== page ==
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Funding shortfalls: UNHCR’s winterisation response reached less than 2.6 million vulnerable refugees in MENA

By Mays Ibrahim Mustafa - May 25,2023 - Last updated at May 25,2023

The 2022-2023 winter assistance reached 1,805,298 Syrians and 49,113 Iraqis and refugees of other nationalities, 1.86 million of whom were supported with cash assistance, and 704,507 received core relief items, according to the most recent UNHCR report (Photo courtesy of UNHCR)

AMMAN — Due to funding shortfalls, the United Nations High Commissioner for Refugees’ (UNHCR) winterisation response for 2022-2023 reached less than 2.6 million vulnerable refugees in the Middle East and North Africa (MENA) region, as of March 31.

The most recent UNHCR report detailing the distribution of the assistance in Iraq, Jordan, Lebanon and Syria noted that this number accounts for only 77 per cent of the initial target, which is “a sizable reduction” compared to UNHCR’s 2021-2022 winterisation response that reached 88 per cent of its target, equal to 3.1 million individuals.

“As the winter season set across the Middle East and North Africa region, UNHCR continued to assist refugees, asylum-seekers and internally displaced persons (IDPs) to cope with their winter needs. Despite re-prioritising resources and generous contributions from donors, only 41 per cent of the $250 million required was funded for this winter period”. 

“As a result, UNHCR was unable to deliver winter assistance in Egypt at all, while other country operations revised the transfer values of cash assistance to be in a position to reach as many vulnerable refugee and IDP families as possible to minimise the impact of winter on their households,” the report stated.

It showed that the 2022-2023 winter assistance reached 1,805,298 Syrians and 49,113 Iraqis and refugees of other nationalities, 1.86 million of whom were supported with cash assistance, and 704,507 received core relief items (CRIs).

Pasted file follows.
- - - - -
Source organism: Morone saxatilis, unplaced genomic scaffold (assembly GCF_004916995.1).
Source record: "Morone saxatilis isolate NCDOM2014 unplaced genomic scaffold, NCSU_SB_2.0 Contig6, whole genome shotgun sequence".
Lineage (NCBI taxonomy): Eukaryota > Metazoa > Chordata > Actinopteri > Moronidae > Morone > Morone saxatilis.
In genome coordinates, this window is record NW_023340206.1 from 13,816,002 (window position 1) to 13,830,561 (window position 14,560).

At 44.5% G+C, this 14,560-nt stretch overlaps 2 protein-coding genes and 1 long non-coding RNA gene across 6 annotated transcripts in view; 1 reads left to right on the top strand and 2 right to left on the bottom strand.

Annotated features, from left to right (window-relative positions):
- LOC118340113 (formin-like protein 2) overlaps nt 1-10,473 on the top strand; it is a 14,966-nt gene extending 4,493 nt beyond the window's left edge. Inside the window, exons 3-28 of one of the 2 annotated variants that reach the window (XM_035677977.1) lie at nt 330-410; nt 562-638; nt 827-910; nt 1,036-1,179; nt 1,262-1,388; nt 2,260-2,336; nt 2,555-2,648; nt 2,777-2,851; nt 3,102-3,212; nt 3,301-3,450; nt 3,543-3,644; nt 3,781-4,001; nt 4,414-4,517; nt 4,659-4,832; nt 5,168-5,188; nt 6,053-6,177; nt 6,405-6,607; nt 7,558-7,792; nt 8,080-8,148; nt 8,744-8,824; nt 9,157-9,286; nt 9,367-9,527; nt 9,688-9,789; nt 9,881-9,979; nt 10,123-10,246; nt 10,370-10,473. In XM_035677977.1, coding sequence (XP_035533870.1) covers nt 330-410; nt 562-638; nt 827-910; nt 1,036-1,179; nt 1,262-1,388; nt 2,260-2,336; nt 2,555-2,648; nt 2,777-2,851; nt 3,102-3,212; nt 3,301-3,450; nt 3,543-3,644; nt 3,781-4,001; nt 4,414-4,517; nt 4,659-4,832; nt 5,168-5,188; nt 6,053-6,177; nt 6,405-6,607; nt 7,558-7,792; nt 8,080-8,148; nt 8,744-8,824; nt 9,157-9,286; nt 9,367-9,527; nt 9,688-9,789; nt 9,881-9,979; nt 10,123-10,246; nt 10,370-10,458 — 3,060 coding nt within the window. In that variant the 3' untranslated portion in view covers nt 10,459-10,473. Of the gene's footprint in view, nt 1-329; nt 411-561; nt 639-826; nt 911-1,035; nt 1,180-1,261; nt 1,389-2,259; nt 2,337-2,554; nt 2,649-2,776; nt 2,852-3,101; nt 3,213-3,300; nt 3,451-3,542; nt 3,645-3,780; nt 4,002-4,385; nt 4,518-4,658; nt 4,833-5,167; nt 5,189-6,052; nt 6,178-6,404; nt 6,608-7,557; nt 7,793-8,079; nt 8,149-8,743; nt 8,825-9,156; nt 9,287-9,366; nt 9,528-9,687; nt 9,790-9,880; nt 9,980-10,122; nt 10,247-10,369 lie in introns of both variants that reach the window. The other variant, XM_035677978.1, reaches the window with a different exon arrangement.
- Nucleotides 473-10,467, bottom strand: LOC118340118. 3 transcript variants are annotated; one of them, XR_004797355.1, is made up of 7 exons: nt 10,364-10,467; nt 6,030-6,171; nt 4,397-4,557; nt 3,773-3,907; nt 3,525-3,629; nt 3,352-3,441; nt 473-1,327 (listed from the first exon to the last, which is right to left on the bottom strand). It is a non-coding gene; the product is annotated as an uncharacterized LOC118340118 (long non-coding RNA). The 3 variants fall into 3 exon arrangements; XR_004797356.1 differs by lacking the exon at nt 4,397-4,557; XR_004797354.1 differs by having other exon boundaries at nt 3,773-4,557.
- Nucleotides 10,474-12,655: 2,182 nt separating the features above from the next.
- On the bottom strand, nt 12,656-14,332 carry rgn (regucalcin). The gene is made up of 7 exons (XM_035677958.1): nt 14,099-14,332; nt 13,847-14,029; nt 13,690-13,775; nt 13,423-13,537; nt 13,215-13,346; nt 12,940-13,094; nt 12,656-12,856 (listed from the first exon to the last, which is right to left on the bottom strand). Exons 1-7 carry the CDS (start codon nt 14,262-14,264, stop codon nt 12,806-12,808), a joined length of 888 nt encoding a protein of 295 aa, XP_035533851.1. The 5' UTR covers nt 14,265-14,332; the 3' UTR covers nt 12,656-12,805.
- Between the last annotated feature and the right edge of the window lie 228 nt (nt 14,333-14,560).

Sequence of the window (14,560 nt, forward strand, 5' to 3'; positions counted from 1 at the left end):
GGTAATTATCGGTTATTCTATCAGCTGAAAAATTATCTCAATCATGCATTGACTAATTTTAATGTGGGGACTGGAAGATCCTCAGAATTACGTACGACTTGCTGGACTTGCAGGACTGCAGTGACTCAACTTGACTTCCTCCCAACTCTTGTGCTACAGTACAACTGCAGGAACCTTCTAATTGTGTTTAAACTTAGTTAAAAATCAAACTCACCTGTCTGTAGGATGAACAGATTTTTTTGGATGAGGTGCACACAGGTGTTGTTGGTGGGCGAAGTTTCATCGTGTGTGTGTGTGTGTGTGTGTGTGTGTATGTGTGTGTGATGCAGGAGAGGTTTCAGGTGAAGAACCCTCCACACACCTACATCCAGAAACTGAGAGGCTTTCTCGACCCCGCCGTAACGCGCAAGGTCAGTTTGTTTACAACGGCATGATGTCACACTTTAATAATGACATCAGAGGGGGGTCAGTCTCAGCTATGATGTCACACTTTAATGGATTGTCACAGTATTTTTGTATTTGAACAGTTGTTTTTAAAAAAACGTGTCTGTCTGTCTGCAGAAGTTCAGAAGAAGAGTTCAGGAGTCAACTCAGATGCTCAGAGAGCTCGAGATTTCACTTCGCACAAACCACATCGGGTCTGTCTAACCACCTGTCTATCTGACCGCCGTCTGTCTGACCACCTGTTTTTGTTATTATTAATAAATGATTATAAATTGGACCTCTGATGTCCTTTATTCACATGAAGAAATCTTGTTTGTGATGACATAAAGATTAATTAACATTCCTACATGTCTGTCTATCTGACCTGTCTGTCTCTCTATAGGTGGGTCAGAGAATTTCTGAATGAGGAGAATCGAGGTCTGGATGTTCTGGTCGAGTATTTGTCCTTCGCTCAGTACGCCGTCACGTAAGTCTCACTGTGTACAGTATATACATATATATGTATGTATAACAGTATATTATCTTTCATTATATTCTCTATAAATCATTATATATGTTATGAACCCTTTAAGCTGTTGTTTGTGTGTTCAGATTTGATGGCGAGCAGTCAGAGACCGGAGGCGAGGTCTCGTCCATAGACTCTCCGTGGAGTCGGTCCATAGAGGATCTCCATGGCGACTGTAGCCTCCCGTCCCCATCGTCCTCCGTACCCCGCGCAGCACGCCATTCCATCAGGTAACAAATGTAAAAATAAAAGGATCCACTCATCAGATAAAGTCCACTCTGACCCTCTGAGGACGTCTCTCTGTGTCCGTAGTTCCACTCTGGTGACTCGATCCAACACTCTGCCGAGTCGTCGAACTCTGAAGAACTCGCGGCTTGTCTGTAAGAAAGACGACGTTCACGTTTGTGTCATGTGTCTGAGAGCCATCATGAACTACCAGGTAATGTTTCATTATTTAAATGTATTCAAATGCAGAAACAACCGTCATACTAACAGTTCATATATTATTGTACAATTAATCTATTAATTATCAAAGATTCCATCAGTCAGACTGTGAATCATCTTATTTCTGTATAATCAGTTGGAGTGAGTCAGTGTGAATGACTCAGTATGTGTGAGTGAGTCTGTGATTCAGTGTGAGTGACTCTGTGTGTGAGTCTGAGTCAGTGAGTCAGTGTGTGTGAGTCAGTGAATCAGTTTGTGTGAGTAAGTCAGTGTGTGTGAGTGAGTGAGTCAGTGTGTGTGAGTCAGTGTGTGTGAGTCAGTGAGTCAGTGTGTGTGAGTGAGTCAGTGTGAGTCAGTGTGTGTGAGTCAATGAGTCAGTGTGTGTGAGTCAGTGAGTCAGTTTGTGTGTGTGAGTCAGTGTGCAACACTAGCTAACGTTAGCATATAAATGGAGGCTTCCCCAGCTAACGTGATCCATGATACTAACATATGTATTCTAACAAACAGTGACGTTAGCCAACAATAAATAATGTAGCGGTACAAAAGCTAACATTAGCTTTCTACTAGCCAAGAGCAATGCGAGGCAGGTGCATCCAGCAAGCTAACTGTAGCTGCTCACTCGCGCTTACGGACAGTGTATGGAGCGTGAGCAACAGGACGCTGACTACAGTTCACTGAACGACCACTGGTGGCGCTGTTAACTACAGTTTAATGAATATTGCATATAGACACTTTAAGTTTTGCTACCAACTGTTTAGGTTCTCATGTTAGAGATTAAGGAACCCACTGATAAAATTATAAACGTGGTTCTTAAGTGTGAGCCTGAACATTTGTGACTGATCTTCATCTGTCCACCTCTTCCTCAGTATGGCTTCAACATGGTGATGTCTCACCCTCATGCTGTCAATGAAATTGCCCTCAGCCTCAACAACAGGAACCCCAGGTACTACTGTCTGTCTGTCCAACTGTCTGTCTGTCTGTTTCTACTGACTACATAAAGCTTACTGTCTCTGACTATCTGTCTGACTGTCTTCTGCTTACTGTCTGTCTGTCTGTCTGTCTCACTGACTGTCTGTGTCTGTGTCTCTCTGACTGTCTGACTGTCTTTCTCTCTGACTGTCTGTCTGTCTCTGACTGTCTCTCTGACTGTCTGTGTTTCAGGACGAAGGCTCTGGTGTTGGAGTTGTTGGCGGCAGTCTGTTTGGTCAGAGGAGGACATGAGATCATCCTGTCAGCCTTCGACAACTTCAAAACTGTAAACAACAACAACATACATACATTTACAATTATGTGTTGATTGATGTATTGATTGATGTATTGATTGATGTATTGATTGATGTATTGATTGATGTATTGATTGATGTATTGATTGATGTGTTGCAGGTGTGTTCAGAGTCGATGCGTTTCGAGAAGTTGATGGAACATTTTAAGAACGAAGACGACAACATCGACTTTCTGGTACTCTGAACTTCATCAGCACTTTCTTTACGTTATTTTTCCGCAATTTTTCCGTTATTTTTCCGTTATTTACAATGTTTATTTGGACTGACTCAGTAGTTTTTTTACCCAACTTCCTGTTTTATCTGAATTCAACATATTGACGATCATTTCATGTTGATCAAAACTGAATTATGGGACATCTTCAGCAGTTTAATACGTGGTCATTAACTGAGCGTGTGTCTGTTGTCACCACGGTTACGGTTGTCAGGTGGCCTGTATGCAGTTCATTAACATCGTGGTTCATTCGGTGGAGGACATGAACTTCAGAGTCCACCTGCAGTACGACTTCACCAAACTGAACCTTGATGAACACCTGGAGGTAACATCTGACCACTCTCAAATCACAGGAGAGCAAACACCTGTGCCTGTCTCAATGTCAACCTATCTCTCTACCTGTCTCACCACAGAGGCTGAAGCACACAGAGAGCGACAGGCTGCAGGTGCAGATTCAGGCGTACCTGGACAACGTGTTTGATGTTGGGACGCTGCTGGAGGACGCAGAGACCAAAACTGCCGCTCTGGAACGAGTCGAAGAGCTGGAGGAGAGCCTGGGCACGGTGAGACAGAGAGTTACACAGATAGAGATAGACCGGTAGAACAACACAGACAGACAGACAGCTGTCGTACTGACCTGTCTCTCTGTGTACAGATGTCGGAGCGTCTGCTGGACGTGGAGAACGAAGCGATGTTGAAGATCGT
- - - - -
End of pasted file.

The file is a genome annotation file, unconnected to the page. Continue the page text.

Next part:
In Jordan, cash and in-kind assistance for winter was delivered to 434,723 Syrian refugees, which is higher than the initial target of 391,400. Of the 11,454 targeted Iraqis, 9,671were provided with cash assistance, according to the report.

It explained that “the operation opted to increase the number of individuals receiving the reduced assistance, and once later, additional funding arrived, a further set of beneficiaries were also assisted with the same package. This resulted in a higher than originally planned total number of beneficiaries”.

The report also pointed out that in order to support all targeted individuals amid limited funding, UNHCR reduced its winter assistance amounts. 

It stated that regular cash assistance for basic needs provided to refugees in both urban and camp settings totalled JD70 per family, compared to JD185 in urban areas and JD300 in camps during the 2021-2022 winter season. Additionally, those who are not provided with regular assistance received JD95 per family compared to JD230 in the previous winter.

“Winter assistance had a generally positive impact on refugees, with 36 per cent of those surveyed reporting a moderate or significant improvement in living conditions, with a further 53 per cent reporting a slight improvement. The needs however remained high, since even with the limited additional assistance provided by UNHCR for winter needs, only 25 per cent reported being able to meet half or more of their basic needs,” the report added.

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